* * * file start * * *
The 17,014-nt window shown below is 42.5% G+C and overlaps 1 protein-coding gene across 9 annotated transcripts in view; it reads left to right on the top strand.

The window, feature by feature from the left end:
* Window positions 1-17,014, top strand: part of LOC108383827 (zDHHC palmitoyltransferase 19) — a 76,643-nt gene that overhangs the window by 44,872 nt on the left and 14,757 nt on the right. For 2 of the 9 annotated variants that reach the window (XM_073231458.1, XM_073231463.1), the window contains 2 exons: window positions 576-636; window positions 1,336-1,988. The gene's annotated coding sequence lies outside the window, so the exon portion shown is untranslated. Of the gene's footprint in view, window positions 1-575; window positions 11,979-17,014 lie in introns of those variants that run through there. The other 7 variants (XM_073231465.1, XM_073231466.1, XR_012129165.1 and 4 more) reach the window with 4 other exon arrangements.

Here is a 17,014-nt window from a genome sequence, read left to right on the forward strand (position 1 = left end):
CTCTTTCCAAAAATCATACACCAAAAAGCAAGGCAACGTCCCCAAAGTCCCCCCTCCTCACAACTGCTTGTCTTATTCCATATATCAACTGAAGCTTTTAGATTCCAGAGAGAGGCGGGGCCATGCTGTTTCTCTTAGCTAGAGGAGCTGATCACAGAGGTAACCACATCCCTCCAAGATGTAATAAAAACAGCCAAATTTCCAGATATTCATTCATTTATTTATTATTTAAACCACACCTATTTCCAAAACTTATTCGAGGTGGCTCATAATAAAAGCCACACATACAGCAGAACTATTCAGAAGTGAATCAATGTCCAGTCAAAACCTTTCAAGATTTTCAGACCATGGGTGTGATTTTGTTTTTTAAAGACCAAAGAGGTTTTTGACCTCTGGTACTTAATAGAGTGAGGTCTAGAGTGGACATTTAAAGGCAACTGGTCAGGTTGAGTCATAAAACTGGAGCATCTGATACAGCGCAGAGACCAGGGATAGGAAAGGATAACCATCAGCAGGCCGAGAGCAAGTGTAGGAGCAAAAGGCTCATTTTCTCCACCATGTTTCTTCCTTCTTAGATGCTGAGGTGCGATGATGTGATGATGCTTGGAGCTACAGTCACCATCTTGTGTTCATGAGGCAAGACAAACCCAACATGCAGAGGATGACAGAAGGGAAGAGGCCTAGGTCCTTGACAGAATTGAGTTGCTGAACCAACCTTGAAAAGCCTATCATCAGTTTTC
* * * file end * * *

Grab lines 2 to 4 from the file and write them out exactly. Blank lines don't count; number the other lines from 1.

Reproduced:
The window, feature by feature from the left end:
* Window positions 1-17,014, top strand: part of LOC108383827 (zDHHC palmitoyltransferase 19) — a 76,643-nt gene that overhangs the window by 44,872 nt on the left and 14,757 nt on the right. For 2 of the 9 annotated variants that reach the window (XM_073231458.1, XM_073231463.1), the window contains 2 exons: window positions 576-636; window positions 1,336-1,988. The gene's annotated coding sequence lies outside the window, so the exon portion shown is untranslated. Of the gene's footprint in view, window positions 1-575; window positions 11,979-17,014 lie in introns of those variants that run through there. The other 7 variants (XM_073231465.1, XM_073231466.1, XR_012129165.1 and 4 more) reach the window with 4 other exon arrangements.

Here is a 17,014-nt window from a genome sequence, read left to right on the forward strand (position 1 = left end):